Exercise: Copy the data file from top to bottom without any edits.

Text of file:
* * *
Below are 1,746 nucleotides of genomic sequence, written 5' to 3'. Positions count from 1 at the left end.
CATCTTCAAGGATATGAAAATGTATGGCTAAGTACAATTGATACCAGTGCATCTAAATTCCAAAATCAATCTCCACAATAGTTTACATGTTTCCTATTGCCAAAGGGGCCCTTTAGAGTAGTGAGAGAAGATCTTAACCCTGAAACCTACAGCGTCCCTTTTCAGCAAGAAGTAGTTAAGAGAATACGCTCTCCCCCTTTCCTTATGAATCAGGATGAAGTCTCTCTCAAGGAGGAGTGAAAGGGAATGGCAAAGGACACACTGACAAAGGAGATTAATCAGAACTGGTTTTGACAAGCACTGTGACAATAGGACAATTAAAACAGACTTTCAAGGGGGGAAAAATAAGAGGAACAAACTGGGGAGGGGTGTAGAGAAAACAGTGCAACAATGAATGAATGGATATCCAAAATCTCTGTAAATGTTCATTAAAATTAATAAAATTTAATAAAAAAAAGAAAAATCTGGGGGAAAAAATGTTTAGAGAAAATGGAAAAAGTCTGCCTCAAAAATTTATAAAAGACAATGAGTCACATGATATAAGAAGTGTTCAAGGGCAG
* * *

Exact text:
Below are 1,746 nucleotides of genomic sequence, written 5' to 3'. Positions count from 1 at the left end.
CATCTTCAAGGATATGAAAATGTATGGCTAAGTACAATTGATACCAGTGCATCTAAATTCCAAAATCAATCTCCACAATAGTTTACATGTTTCCTATTGCCAAAGGGGCCCTTTAGAGTAGTGAGAGAAGATCTTAACCCTGAAACCTACAGCGTCCCTTTTCAGCAAGAAGTAGTTAAGAGAATACGCTCTCCCCCTTTCCTTATGAATCAGGATGAAGTCTCTCTCAAGGAGGAGTGAAAGGGAATGGCAAAGGACACACTGACAAAGGAGATTAATCAGAACTGGTTTTGACAAGCACTGTGACAATAGGACAATTAAAACAGACTTTCAAGGGGGGAAAAATAAGAGGAACAAACTGGGGAGGGGTGTAGAGAAAACAGTGCAACAATGAATGAATGGATATCCAAAATCTCTGTAAATGTTCATTAAAATTAATAAAATTTAATAAAAAAAAGAAAAATCTGGGGGAAAAAATGTTTAGAGAAAATGGAAAAAGTCTGCCTCAAAAATTTATAAAAGACAATGAGTCACATGATATAAGAAGTGTTCAAGGGCAG